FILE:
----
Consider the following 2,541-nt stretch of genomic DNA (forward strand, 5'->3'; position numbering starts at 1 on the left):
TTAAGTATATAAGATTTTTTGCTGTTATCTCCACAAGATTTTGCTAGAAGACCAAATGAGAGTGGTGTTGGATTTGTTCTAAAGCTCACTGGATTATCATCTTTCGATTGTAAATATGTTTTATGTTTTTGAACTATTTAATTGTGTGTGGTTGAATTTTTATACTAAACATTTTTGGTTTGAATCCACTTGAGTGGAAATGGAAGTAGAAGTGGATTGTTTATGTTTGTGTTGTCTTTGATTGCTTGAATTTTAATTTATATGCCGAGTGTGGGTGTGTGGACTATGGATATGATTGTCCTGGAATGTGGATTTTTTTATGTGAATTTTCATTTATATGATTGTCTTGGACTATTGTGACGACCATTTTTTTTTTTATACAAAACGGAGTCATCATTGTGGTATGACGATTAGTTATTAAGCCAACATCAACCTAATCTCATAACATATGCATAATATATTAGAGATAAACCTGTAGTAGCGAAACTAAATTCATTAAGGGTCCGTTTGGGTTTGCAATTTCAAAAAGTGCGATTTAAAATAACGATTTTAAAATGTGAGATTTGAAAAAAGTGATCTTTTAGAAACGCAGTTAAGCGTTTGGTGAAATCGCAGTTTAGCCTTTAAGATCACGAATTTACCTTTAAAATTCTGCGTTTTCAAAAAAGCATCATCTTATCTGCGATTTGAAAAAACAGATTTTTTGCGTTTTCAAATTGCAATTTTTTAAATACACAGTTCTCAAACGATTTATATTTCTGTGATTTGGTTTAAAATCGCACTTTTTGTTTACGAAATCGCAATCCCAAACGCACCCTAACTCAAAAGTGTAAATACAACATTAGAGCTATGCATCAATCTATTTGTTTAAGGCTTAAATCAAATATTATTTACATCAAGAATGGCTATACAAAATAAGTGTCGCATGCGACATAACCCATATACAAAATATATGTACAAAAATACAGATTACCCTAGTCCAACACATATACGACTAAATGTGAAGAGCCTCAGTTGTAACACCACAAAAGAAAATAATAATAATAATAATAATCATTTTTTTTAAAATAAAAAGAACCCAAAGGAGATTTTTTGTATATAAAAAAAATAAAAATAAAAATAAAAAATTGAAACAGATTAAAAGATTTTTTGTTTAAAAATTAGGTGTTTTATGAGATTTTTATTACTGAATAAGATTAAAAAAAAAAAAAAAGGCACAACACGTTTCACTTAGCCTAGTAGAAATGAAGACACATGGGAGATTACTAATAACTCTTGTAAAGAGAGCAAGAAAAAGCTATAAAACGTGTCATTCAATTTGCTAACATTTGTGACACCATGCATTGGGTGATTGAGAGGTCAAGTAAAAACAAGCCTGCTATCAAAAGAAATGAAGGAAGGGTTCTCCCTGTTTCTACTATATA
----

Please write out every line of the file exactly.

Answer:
Consider the following 2,541-nt stretch of genomic DNA (forward strand, 5'->3'; position numbering starts at 1 on the left):
TTAAGTATATAAGATTTTTTGCTGTTATCTCCACAAGATTTTGCTAGAAGACCAAATGAGAGTGGTGTTGGATTTGTTCTAAAGCTCACTGGATTATCATCTTTCGATTGTAAATATGTTTTATGTTTTTGAACTATTTAATTGTGTGTGGTTGAATTTTTATACTAAACATTTTTGGTTTGAATCCACTTGAGTGGAAATGGAAGTAGAAGTGGATTGTTTATGTTTGTGTTGTCTTTGATTGCTTGAATTTTAATTTATATGCCGAGTGTGGGTGTGTGGACTATGGATATGATTGTCCTGGAATGTGGATTTTTTTATGTGAATTTTCATTTATATGATTGTCTTGGACTATTGTGACGACCATTTTTTTTTTTATACAAAACGGAGTCATCATTGTGGTATGACGATTAGTTATTAAGCCAACATCAACCTAATCTCATAACATATGCATAATATATTAGAGATAAACCTGTAGTAGCGAAACTAAATTCATTAAGGGTCCGTTTGGGTTTGCAATTTCAAAAAGTGCGATTTAAAATAACGATTTTAAAATGTGAGATTTGAAAAAAGTGATCTTTTAGAAACGCAGTTAAGCGTTTGGTGAAATCGCAGTTTAGCCTTTAAGATCACGAATTTACCTTTAAAATTCTGCGTTTTCAAAAAAGCATCATCTTATCTGCGATTTGAAAAAACAGATTTTTTGCGTTTTCAAATTGCAATTTTTTAAATACACAGTTCTCAAACGATTTATATTTCTGTGATTTGGTTTAAAATCGCACTTTTTGTTTACGAAATCGCAATCCCAAACGCACCCTAACTCAAAAGTGTAAATACAACATTAGAGCTATGCATCAATCTATTTGTTTAAGGCTTAAATCAAATATTATTTACATCAAGAATGGCTATACAAAATAAGTGTCGCATGCGACATAACCCATATACAAAATATATGTACAAAAATACAGATTACCCTAGTCCAACACATATACGACTAAATGTGAAGAGCCTCAGTTGTAACACCACAAAAGAAAATAATAATAATAATAATAATCATTTTTTTTAAAATAAAAAGAACCCAAAGGAGATTTTTTGTATATAAAAAAAATAAAAATAAAAATAAAAAATTGAAACAGATTAAAAGATTTTTTGTTTAAAAATTAGGTGTTTTATGAGATTTTTATTACTGAATAAGATTAAAAAAAAAAAAAAAGGCACAACACGTTTCACTTAGCCTAGTAGAAATGAAGACACATGGGAGATTACTAATAACTCTTGTAAAGAGAGCAAGAAAAAGCTATAAAACGTGTCATTCAATTTGCTAACATTTGTGACACCATGCATTGGGTGATTGAGAGGTCAAGTAAAAACAAGCCTGCTATCAAAAGAAATGAAGGAAGGGTTCTCCCTGTTTCTACTATATA